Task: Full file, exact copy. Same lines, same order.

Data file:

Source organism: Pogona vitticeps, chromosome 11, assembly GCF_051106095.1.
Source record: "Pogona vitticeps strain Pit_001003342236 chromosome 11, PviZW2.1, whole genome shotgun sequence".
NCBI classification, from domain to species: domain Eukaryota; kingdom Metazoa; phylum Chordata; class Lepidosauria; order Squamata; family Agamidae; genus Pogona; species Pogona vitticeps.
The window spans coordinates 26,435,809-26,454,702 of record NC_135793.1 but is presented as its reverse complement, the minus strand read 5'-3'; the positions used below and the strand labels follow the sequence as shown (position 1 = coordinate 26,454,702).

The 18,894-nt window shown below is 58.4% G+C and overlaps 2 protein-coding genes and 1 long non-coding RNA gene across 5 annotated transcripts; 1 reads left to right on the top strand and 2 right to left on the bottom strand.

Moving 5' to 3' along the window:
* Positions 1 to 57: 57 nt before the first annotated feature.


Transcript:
Source organism: Pogona vitticeps, chromosome 11, assembly GCF_051106095.1.
Source record: "Pogona vitticeps strain Pit_001003342236 chromosome 11, PviZW2.1, whole genome shotgun sequence".
NCBI classification, from domain to species: domain Eukaryota; kingdom Metazoa; phylum Chordata; class Lepidosauria; order Squamata; family Agamidae; genus Pogona; species Pogona vitticeps.
The window spans coordinates 26,435,809-26,454,702 of record NC_135793.1 but is presented as its reverse complement, the minus strand read 5'-3'; the positions used below and the strand labels follow the sequence as shown (position 1 = coordinate 26,454,702).

The 18,894-nt window shown below is 58.4% G+C and overlaps 2 protein-coding genes and 1 long non-coding RNA gene across 5 annotated transcripts; 1 reads left to right on the top strand and 2 right to left on the bottom strand.

Moving 5' to 3' along the window:
* Positions 1 to 57: 57 nt before the first annotated feature.